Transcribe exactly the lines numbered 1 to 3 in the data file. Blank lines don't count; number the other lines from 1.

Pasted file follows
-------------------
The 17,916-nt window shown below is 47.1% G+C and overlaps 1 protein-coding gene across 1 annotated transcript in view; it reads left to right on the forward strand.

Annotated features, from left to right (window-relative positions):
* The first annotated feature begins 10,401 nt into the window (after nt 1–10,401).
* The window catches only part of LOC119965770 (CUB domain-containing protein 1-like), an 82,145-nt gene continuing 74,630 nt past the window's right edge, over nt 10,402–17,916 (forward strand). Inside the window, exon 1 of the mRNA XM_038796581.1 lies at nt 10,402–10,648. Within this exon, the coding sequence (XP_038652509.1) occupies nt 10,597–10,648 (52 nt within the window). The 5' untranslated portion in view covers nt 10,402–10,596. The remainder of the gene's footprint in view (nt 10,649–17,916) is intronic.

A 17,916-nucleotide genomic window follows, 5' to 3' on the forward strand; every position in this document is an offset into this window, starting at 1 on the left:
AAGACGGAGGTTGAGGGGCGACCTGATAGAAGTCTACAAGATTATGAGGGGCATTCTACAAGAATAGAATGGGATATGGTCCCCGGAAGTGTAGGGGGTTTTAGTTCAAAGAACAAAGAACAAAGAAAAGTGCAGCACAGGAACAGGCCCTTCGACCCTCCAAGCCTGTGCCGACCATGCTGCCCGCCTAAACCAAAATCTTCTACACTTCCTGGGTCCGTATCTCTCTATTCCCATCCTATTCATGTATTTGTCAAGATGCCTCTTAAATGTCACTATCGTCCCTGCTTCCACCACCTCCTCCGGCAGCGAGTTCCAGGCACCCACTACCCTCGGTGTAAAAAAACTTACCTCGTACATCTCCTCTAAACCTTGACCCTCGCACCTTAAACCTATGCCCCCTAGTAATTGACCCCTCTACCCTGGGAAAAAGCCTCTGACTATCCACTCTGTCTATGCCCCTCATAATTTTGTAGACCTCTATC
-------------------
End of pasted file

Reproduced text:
The 17,916-nt window shown below is 47.1% G+C and overlaps 1 protein-coding gene across 1 annotated transcript in view; it reads left to right on the forward strand.

Annotated features, from left to right (window-relative positions):
* The first annotated feature begins 10,401 nt into the window (after nt 1–10,401).